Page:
R.I.P. Davy Jones of the Monkees

The Monkees started as an experiment in pop music and television, a musical outfit whose image was precisely controlled and whose music drew freely on formula. Davy Jones played a big role in the look, feel and sound of the 1960s musical act whose Saturday morning television would refine the marriage of two mediums. Jones's death today from a heart attack at the age of 66 not only represents the sad loss of a pop music forebear, but also the passing of a formative contributor to an act whose modern disciples include everyone from the Jonas Brothers to Miley Cyrus.

Jones's start in the music business had a lot to do with his image and his looks. In 1965, American filmmakers Bob Rafelson and Bert Schneider made a move to cash in on the success of the Beatles' black-and-white musical comedy A Hard Day's Night, and Screen Gems ran an ad in California trade mags looking for a screen-friendly boy band.

Jones, a Manchester, England native born in 1945 who'd appeared on The Ed Sullivan Show and had bit roles on American TV shows, was on the short list for the act. Because his short stature made his face hard to capture behind a drum set, he was assigned the role of lead singer and backup guitarist.

From 1965 to 1971, Jones joined Mickey Dolenz, Peter Tork and Mike Nesmith (the only one who had legitimate musical training before the creation of the outfit) as a member of the Monkees. From 1966 to 1968, the act's syndicated TV show morphed slapstick comedy and antics with radio-friendly pop, music that didn't shy away from its debt to the Beatles' harmonics, melodies and song structures.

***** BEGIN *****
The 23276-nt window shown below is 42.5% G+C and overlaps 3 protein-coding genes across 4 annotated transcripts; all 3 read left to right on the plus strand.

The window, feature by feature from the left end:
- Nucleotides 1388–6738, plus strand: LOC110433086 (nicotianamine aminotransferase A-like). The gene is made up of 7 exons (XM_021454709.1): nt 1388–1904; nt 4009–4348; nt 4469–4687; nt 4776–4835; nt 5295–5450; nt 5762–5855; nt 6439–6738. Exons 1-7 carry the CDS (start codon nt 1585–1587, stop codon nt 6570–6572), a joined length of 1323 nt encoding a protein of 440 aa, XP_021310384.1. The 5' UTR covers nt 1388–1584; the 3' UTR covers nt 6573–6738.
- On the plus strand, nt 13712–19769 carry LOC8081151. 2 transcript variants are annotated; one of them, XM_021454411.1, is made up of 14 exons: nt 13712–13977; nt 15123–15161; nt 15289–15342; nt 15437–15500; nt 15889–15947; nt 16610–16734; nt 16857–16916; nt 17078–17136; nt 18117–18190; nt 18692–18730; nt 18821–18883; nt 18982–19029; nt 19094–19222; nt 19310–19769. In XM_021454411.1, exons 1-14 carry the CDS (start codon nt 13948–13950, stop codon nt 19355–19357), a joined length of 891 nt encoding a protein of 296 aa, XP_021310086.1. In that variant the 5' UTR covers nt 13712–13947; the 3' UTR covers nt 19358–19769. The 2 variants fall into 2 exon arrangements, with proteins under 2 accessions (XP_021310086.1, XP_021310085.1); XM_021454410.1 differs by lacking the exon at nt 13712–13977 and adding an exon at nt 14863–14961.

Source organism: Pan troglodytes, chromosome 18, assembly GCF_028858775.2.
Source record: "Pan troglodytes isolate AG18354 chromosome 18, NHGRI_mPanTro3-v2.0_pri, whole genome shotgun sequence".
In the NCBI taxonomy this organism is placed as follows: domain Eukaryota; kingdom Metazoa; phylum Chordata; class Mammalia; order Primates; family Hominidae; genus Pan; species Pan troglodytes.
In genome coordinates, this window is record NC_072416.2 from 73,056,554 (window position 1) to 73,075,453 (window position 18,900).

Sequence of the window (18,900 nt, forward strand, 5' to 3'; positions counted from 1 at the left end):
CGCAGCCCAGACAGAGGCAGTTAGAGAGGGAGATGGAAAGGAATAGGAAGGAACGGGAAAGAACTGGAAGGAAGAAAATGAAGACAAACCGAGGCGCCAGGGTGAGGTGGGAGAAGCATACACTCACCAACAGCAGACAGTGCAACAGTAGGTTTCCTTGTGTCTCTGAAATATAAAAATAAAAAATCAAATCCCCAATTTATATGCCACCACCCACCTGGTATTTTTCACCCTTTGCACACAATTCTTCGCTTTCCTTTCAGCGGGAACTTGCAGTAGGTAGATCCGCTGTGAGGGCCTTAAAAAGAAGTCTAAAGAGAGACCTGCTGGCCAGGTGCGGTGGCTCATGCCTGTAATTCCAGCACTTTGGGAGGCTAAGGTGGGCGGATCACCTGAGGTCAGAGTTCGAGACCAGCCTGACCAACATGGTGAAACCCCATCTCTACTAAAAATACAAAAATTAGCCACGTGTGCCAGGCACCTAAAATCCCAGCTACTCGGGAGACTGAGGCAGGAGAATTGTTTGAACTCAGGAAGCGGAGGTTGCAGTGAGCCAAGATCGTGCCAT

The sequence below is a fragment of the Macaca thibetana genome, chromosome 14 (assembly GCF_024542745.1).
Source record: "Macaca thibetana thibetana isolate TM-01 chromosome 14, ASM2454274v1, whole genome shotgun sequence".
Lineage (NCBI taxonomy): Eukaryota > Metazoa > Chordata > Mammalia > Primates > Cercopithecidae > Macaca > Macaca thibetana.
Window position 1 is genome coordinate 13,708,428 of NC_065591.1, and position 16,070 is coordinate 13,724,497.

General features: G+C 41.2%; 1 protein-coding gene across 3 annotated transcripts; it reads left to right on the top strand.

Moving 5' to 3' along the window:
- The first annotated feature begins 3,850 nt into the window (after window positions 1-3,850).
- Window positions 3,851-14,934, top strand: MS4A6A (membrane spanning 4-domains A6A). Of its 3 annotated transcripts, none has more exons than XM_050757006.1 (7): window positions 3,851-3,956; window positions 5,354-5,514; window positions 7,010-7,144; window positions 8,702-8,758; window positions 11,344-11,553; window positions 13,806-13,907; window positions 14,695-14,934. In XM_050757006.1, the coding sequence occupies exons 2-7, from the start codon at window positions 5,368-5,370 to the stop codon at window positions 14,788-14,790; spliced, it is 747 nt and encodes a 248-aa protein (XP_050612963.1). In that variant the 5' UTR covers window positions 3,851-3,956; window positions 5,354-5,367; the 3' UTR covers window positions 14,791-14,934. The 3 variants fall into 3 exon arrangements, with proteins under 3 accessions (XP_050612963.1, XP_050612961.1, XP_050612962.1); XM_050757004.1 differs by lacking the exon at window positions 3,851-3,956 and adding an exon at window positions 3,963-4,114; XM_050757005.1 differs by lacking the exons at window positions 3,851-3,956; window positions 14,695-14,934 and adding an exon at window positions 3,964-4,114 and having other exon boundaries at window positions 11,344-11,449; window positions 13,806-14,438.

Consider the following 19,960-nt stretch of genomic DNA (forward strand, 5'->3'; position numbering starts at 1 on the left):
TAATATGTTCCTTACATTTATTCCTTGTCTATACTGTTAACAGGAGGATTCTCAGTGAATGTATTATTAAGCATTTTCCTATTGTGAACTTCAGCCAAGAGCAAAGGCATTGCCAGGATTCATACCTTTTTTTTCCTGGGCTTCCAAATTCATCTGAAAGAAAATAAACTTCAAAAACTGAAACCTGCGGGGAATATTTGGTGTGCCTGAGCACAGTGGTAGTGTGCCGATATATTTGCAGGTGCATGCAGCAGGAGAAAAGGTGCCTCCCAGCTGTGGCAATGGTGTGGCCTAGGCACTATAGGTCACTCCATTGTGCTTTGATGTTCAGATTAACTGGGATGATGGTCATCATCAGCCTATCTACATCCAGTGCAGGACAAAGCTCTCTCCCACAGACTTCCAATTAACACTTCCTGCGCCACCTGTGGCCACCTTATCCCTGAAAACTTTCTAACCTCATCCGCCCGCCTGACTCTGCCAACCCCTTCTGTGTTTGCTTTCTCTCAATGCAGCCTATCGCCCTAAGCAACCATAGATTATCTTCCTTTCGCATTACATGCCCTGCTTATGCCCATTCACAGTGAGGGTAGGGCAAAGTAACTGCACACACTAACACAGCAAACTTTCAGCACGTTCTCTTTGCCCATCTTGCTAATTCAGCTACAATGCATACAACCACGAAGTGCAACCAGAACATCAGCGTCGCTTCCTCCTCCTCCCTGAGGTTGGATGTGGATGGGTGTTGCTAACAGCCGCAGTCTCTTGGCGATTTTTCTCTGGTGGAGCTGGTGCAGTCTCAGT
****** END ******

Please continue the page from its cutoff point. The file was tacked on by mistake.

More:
The Monkee's efforts weren't all commercial and poppy. The show featured cameos by contemporary artists like Frank Zappa; the band's psychedelic 1968 comedy head included creative input from a young Jack Nicholson.

As the heartthrob lead singer, Jones offered the ideal blend of syrupy vocals and good looks, taking the lead on tunes like "Daydream Believer" and "I Wanna Be Free." His British diction clear, Jones added a level of authenticity to the Monkees' act, an exoticism and foreign charm that made the act more than a cheap American Beatles knock-off.

While the cancelation of the TV show in 1968 took the steam out of the act's pop culture prominence, Jones stuck with a career in music. Various incarnations of the band persisted beyond the TV show, and eventually, tribute acts would endure decades later (Tork, Jones and Dolenz hit the Paramount Theatre in Denver last year for their 45th anniversary show). What's more, Jones took part in the short-lived Dolenz, Jones, Boyce & Hart act of the late '60s, and kept busy with theater roles and film cameos well into the 2000s.

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It's easy to write off the efforts of Jones and his fellow band members as vacuous pop, an easy knock-off of the significant artistic output of the Beatles. But Jones and his peers carved out a niche that's still vibrant and profitable. The countless pop acts churned out of Disney shows are direct descendants of the Monkees' successful formula. What's more, tunes like "Last Train to Clarksville" and "I'm Not Your Stepping Stone" penned by nameless studio musicians captured the sounds and contours of the time, and proved to be durable pop rock chestnuts.

More importantly, Jones's music served as a bridge for the young TV viewers of the 1960s, a gateway to the source material of the Beatles. Children of the '80s experienced a similar phenomenon when the Monkees reruns hit Nickelodeon. And even now, more than four decades after their initial introduction, the songs are still catchy, the production is still charming in its own 1960s, poppy way.

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